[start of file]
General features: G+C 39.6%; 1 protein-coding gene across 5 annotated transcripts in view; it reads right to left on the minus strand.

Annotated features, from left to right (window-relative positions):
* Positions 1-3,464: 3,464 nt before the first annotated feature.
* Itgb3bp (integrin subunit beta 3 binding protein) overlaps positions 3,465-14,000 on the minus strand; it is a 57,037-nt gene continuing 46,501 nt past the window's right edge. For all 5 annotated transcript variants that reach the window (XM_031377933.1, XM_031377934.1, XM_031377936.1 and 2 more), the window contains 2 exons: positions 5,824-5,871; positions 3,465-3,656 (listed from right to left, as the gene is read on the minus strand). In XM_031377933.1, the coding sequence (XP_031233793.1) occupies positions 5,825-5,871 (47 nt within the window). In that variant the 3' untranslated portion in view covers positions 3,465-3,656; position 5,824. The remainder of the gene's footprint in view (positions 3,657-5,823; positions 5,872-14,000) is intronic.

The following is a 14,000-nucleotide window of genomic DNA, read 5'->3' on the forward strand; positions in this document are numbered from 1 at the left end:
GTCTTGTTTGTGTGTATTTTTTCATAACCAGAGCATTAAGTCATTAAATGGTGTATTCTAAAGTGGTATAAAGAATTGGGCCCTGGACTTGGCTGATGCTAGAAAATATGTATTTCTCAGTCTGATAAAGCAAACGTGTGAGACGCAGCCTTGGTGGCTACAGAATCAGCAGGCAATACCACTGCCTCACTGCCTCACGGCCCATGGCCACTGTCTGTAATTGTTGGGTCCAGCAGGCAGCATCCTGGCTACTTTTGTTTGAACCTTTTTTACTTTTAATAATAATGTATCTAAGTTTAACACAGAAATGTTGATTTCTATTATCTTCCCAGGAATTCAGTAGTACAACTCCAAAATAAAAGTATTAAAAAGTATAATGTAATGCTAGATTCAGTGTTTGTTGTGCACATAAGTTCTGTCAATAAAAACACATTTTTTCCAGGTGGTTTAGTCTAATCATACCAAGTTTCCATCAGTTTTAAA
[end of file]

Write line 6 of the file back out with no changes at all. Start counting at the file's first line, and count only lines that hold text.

GTCTTGTTTGTGTGTATTTTTTCATAACCAGAGCATTAAGTCATTAAATGGTGTATTCTAAAGTGGTATAAAGAATTGGGCCCTGGACTTGGCTGATGCTAGAAAATATGTATTTCTCAGTCTGATAAAGCAAACGTGTGAGACGCAGCCTTGGTGGCTACAGAATCAGCAGGCAATACCACTGCCTCACTGCCTCACGGCCCATGGCCACTGTCTGTAATTGTTGGGTCCAGCAGGCAGCATCCTGGCTACTTTTGTTTGAACCTTTTTTACTTTTAATAATAATGTATCTAAGTTTAACACAGAAATGTTGATTTCTATTATCTTCCCAGGAATTCAGTAGTACAACTCCAAAATAAAAGTATTAAAAAGTATAATGTAATGCTAGATTCAGTGTTTGTTGTGCACATAAGTTCTGTCAATAAAAACACATTTTTTCCAGGTGGTTTAGTCTAATCATACCAAGTTTCCATCAGTTTTAAA